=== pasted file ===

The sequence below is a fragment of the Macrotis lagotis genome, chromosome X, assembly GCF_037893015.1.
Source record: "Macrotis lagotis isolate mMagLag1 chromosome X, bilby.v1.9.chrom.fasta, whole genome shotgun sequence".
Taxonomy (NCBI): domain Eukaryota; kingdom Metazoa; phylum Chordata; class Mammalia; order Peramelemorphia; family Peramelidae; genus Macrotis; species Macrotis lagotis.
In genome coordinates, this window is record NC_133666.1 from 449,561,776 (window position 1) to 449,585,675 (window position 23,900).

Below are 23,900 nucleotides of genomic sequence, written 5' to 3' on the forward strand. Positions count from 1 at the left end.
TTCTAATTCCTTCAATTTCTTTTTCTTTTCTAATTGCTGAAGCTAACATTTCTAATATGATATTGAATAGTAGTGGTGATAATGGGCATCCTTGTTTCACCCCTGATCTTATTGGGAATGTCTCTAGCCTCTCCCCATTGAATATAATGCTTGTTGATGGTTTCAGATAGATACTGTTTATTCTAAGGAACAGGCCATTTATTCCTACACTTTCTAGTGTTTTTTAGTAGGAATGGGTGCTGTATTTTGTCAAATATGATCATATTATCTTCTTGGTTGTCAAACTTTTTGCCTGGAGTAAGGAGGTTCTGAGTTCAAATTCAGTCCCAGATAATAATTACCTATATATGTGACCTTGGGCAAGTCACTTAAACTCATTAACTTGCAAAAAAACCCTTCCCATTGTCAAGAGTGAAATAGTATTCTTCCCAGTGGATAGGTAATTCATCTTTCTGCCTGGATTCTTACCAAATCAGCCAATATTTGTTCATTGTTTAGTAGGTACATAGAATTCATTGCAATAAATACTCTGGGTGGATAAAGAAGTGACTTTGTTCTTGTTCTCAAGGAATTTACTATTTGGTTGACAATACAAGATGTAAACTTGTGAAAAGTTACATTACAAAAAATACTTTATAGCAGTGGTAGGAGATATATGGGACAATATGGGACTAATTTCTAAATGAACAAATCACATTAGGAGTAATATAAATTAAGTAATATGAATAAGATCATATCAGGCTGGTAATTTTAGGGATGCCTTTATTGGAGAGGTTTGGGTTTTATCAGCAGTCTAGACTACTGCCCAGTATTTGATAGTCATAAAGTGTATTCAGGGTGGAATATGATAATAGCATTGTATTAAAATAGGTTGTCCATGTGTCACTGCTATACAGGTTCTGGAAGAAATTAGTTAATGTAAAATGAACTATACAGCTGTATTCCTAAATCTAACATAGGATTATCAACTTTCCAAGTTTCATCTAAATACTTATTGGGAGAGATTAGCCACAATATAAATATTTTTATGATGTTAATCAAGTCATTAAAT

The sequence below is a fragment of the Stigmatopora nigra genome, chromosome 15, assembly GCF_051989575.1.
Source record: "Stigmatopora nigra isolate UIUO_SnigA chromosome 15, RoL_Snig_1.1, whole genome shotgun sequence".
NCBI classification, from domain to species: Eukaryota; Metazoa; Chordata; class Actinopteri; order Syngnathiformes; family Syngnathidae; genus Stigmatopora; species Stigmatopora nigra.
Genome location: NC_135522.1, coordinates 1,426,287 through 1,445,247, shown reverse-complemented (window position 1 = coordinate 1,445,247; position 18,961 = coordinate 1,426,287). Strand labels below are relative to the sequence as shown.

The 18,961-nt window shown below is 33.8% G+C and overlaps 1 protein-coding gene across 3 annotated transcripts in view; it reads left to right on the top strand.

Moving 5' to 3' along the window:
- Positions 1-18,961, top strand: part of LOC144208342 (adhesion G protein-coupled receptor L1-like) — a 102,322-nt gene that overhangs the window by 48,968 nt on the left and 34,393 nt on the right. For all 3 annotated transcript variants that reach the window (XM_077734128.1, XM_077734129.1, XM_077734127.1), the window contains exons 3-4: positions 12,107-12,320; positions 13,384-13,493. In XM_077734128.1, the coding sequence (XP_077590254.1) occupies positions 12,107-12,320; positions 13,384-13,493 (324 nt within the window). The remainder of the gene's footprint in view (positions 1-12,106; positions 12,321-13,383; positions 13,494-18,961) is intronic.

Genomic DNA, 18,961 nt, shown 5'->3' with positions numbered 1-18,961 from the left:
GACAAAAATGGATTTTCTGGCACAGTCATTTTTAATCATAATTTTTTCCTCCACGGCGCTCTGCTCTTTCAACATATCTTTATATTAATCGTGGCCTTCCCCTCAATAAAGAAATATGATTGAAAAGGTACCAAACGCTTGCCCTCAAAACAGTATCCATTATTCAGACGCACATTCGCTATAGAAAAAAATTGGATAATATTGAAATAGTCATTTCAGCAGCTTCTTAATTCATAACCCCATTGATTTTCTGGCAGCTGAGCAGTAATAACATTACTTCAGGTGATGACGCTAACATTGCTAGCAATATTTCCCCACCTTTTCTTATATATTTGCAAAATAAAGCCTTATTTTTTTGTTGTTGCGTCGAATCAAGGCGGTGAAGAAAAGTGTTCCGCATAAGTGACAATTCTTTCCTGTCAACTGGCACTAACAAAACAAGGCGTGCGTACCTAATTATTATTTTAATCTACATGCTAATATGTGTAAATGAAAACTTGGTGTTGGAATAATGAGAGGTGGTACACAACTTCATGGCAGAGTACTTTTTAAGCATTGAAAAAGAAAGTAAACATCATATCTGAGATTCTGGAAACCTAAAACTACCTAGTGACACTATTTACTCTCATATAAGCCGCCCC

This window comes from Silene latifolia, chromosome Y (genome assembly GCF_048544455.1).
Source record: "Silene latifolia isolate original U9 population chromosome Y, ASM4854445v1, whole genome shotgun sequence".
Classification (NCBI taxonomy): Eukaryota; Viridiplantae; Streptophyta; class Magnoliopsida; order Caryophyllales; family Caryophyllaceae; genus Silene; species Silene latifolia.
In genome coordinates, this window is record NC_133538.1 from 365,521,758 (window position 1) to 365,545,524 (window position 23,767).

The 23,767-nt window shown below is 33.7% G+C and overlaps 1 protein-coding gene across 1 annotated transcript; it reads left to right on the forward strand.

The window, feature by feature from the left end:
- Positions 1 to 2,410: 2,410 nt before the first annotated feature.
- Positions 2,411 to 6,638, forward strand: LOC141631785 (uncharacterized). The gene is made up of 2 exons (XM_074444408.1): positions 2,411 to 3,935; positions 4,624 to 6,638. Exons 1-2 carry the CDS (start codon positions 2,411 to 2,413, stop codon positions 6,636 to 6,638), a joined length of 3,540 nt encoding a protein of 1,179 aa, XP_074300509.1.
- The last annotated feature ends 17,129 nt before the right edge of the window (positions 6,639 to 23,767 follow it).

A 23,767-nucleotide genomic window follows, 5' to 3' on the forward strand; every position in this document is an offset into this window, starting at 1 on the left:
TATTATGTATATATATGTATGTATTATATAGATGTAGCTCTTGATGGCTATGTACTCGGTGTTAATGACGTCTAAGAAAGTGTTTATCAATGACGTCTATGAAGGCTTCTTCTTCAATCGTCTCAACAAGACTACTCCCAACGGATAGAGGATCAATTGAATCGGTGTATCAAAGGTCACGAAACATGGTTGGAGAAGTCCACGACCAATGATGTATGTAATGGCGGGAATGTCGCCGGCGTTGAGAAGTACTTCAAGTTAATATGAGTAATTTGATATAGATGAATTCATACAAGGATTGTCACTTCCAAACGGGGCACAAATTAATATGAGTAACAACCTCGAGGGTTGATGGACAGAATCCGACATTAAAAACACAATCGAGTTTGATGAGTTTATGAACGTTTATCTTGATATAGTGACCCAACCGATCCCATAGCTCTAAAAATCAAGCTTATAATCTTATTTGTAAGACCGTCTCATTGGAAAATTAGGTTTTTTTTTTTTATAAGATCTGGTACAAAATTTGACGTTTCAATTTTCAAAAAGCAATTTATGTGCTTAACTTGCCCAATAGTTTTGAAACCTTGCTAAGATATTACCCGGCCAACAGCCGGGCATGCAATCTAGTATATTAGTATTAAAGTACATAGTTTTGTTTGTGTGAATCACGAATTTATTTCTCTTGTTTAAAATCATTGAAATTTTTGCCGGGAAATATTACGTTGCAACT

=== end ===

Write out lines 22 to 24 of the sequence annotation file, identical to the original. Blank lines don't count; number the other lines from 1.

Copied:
- Positions 1 to 2,410: 2,410 nt before the first annotated feature.
- Positions 2,411 to 6,638, forward strand: LOC141631785 (uncharacterized). The gene is made up of 2 exons (XM_074444408.1): positions 2,411 to 3,935; positions 4,624 to 6,638. Exons 1-2 carry the CDS (start codon positions 2,411 to 2,413, stop codon positions 6,636 to 6,638), a joined length of 3,540 nt encoding a protein of 1,179 aa, XP_074300509.1.
- The last annotated feature ends 17,129 nt before the right edge of the window (positions 6,639 to 23,767 follow it).